Someone Is Joining The CCP-Linked TikTok Company From Disney

According to an internal email from CEO Shou Zi Chew, former high-ranking Disney powerhouse Zenia Mucha has joined the Chinese Communist Party-linked video app TikTok to head communications and branding.

According to the email, Mucha will take on the position of Chief Brand and Communications Officer at TikTok. She previously spent 21 years as Disney’s Chief Communications Officer before retiring in January 2022.

It’s been reported in March that TikTok had recruited Mucha as a consultant to help the firm respond to concerns in the United States over the app’s ties to China and avoid a statewide ban.

According to the internal message, Mucha will be responsible for brand and communications for TikTok. ByteDance, the firm that owns TikTok, is headquartered in Beijing and has its own CCP party committee.

On Friday, in answer to questions from Congress, TikTok revealed in a letter that it stores specific “sensitive data” from American creators in China. According to the corporation, there is a distinction between creator data and “protected user data”; hence it stands by its earlier assertions.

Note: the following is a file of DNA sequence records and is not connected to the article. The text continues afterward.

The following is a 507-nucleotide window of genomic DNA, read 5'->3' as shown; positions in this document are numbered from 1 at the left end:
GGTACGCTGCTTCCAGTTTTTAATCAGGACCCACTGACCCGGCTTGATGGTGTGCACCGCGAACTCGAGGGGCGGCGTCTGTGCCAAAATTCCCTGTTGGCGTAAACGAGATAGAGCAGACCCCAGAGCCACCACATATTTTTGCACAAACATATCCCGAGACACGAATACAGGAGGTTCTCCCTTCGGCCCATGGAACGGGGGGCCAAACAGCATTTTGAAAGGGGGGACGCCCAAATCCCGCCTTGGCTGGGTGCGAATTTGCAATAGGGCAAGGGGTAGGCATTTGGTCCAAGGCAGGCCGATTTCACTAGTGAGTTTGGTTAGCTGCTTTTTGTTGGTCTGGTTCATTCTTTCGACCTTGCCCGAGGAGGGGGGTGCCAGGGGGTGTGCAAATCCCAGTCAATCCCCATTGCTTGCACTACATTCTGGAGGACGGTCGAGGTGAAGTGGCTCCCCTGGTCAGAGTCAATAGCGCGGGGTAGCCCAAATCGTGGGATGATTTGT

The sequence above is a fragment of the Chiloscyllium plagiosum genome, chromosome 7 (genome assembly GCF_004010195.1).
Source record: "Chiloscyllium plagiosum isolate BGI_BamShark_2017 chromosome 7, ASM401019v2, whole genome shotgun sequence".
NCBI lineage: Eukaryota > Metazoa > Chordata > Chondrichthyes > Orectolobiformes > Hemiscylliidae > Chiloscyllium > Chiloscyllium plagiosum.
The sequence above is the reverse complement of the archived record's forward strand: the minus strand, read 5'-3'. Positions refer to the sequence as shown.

According to Forbes’s study, TikTok stored its founders’ tax documents, social security numbers, and other financial data in China and used ByteDance’s payment facilities.

Chew said in March before the House Energy and Commerce Committee that American data has always been stored in Singapore and Virginia. 

According to a lawsuit, a former CEO of ByteDance said that a group of CCP members within the firm had special privileges to access U.S. user data. This featured a “backdoor channel” to receive data on users in the United States and access to a “superuser” or “god credential” to examine all data the firm collected.

In addition to filming in the Uyghur homeland province of Xinjiang for the “Mulan” movie, Disney has collaborated with China on several initiatives, including a $5.5 billion contract to create the Shanghai Disney Resort. Republican senators said in a letter to Disney CEO Bob Iger sent in May, first published by the Washington Free Beacon, that Disney had broken a promise to meet with the relatives of Uyghur genocide victims to discuss the company’s China business.